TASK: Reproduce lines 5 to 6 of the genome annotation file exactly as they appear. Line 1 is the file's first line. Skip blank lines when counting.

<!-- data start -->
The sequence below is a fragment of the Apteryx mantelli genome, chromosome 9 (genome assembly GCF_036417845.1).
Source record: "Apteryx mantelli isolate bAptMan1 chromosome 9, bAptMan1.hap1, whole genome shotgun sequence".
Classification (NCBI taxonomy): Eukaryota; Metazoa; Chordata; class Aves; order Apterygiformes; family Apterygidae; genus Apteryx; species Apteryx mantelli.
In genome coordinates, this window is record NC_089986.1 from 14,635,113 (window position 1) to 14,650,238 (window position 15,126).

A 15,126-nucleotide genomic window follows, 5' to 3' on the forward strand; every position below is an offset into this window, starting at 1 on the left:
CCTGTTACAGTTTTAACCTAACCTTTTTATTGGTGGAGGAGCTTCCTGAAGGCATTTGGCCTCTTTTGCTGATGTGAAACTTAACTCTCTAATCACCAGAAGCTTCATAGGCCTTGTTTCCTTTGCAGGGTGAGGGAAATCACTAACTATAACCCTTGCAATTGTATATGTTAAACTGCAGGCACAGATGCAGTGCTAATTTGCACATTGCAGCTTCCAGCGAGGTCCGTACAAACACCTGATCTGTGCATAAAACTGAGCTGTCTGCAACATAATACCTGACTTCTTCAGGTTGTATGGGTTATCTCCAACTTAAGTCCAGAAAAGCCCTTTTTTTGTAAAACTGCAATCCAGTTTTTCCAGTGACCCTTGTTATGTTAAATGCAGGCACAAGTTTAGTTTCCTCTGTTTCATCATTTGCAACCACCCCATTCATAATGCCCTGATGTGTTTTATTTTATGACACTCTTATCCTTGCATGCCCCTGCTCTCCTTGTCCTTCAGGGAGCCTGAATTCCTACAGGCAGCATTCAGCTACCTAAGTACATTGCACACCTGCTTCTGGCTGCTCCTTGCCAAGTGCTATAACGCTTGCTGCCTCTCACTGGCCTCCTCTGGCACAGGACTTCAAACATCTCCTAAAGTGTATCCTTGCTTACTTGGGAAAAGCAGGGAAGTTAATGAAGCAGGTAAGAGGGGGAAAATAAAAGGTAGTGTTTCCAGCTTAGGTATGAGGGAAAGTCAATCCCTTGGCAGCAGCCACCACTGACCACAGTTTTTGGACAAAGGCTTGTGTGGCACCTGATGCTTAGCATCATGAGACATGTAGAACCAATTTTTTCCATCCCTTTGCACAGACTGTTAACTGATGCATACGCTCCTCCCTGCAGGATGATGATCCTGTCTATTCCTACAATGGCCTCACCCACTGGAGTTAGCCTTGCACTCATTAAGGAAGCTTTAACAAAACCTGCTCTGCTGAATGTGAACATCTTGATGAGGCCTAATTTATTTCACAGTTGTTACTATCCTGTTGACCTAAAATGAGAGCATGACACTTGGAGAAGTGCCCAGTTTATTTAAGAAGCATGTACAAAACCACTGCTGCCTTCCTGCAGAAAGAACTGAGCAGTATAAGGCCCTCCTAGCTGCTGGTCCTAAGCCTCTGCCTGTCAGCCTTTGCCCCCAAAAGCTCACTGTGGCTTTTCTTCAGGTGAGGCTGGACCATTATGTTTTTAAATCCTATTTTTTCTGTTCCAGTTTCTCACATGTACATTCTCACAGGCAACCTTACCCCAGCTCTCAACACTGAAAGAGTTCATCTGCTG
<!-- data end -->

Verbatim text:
A 15,126-nucleotide genomic window follows, 5' to 3' on the forward strand; every position below is an offset into this window, starting at 1 on the left:
CCTGTTACAGTTTTAACCTAACCTTTTTATTGGTGGAGGAGCTTCCTGAAGGCATTTGGCCTCTTTTGCTGATGTGAAACTTAACTCTCTAATCACCAGAAGCTTCATAGGCCTTGTTTCCTTTGCAGGGTGAGGGAAATCACTAACTATAACCCTTGCAATTGTATATGTTAAACTGCAGGCACAGATGCAGTGCTAATTTGCACATTGCAGCTTCCAGCGAGGTCCGTACAAACACCTGATCTGTGCATAAAACTGAGCTGTCTGCAACATAATACCTGACTTCTTCAGGTTGTATGGGTTATCTCCAACTTAAGTCCAGAAAAGCCCTTTTTTTGTAAAACTGCAATCCAGTTTTTCCAGTGACCCTTGTTATGTTAAATGCAGGCACAAGTTTAGTTTCCTCTGTTTCATCATTTGCAACCACCCCATTCATAATGCCCTGATGTGTTTTATTTTATGACACTCTTATCCTTGCATGCCCCTGCTCTCCTTGTCCTTCAGGGAGCCTGAATTCCTACAGGCAGCATTCAGCTACCTAAGTACATTGCACACCTGCTTCTGGCTGCTCCTTGCCAAGTGCTATAACGCTTGCTGCCTCTCACTGGCCTCCTCTGGCACAGGACTTCAAACATCTCCTAAAGTGTATCCTTGCTTACTTGGGAAAAGCAGGGAAGTTAATGAAGCAGGTAAGAGGGGGAAAATAAAAGGTAGTGTTTCCAGCTTAGGTATGAGGGAAAGTCAATCCCTTGGCAGCAGCCACCACTGACCACAGTTTTTGGACAAAGGCTTGTGTGGCACCTGATGCTTAGCATCATGAGACATGTAGAACCAATTTTTTCCATCCCTTTGCACAGACTGTTAACTGATGCATACGCTCCTCCCTGCAGGATGATGATCCTGTCTATTCCTACAATGGCCTCACCCACTGGAGTTAGCCTTGCACTCATTAAGGAAGCTTTAACAAAACCTGCTCTGCTGAATGTGAACATCTTGATGAGGCCTAATTTATTTCACAGTTGTTACTATCCTGTTGACCTAAAATGAGAGCATGACACTTGGAGAAGTGCCCAGTTTATTTAAGAAGCATGTACAAAACCACTGCTGCCTTCCTGCAGAAAGAACTGAGCAGTATAAGGCCCTCCTAGCTGCTGGTCCTAAGCCTCTGCCTGTCAGCCTTTGCCCCCAAAAGCTCACTGTGGCTTTTCTTCAGGTGAGGCTGGACCATTATGTTTTTAAATCCTATTTTTTCTGTTCCAGTTTCTCACATGTACATTCTCACAGGCAACCTTACCCCAGCTCTCAACACTGAAAGAGTTCATCTGCTG